As our world changes, the world of intellectual property changes with it. Day by day, courts across the country are signaling that the tools and methods needed to protect such property are changing too. Those not paying attention run the very real of risk of getting left in the dust.
A survey of landmines that may await you, and an advantageous roadmap to guide you away from danger with sound pointers on how to protect your IP while operating in the government sphere. You’ve just won a government contract under a Small Business Innovation Research (SBIR) or Small Business Technology Transfer (STTR) award for a prototype space widget or new cyber application – great!
Article one, section 8, clause 8 of the United States Constitution states: The Congress shall have power…to promote the progress of science and useful arts, by securing for limited times to authors and inventors the exclusive right to their respective writings and discoveries.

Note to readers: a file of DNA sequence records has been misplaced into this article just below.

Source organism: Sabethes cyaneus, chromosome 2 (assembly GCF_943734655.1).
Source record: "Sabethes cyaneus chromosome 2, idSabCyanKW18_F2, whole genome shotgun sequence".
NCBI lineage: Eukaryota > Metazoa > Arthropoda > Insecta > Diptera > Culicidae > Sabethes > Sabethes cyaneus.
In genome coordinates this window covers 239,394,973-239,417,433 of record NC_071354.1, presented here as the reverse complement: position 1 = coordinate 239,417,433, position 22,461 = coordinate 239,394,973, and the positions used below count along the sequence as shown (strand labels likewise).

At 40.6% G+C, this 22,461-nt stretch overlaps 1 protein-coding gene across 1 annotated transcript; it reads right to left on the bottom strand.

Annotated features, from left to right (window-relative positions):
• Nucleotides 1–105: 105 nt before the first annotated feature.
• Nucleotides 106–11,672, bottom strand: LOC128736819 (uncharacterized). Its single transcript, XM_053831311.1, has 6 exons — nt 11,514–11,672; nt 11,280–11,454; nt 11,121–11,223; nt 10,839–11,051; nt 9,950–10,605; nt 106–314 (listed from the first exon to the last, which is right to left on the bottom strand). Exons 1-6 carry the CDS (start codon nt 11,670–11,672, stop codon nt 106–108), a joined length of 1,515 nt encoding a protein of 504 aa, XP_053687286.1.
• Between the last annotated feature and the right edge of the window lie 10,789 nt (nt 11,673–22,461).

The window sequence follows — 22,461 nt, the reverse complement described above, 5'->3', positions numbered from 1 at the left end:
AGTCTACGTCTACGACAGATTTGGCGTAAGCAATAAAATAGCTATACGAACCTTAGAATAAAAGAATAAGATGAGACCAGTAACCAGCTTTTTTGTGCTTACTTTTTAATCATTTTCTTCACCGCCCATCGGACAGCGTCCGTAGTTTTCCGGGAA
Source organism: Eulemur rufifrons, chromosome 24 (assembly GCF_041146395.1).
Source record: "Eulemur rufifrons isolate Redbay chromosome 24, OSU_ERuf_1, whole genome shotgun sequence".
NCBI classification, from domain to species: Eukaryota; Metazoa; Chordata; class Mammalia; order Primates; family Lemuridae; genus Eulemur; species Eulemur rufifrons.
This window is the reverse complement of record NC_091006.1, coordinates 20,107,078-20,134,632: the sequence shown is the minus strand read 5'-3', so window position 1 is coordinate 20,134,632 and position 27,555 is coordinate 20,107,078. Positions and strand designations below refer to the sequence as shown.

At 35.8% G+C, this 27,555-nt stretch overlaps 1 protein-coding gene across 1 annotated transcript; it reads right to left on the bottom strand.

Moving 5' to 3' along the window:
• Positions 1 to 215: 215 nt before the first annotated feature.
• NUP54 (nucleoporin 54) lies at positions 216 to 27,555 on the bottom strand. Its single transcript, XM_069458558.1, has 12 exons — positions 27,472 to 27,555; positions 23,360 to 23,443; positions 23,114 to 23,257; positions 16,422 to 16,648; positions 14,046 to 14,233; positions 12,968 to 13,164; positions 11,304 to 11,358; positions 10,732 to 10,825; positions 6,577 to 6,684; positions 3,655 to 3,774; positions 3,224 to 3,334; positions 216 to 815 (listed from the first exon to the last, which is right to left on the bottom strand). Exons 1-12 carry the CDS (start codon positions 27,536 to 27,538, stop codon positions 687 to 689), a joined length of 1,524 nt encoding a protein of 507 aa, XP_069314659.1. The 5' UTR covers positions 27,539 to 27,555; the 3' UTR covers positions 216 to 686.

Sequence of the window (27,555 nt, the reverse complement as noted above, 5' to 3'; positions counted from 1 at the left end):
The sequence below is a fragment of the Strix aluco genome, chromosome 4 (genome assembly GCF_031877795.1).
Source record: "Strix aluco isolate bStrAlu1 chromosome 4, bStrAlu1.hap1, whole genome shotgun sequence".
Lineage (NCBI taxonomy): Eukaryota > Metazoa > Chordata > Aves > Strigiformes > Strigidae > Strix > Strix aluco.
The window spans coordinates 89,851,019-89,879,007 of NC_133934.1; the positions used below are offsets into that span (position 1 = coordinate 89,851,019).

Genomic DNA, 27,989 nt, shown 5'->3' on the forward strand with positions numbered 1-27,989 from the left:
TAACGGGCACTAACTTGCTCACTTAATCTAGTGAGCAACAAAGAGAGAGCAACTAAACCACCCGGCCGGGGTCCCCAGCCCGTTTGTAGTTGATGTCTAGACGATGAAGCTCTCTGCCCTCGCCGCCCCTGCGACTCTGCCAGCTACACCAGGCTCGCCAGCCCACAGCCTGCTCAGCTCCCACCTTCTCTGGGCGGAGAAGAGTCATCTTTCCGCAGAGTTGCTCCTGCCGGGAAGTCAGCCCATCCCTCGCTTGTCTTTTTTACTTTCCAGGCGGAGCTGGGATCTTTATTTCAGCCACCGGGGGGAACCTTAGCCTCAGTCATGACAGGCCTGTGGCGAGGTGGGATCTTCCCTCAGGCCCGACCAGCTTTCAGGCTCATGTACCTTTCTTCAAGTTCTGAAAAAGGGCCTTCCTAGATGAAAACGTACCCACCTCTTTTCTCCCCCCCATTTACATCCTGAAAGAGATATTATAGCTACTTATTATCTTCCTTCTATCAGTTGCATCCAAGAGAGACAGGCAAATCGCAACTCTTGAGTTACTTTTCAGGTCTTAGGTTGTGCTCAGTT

IP is for tech companies. Every company possesses Intellectual Property. A misconception exists that IP is only for tech companies such as Apple or Intel and IP is only about patents. Not true. 100% of companies possess IP. IP is not just about patents but also includes protecting a company’s brand, is creative work and trade secrets.
When a company or individual sets out to protect their intellectual property, their first move is usually to consider copyrights, patents or trade secrets. While each of these forms of intellectual property protection is important, and to form a comprehensive strategy they must work in concert with each other.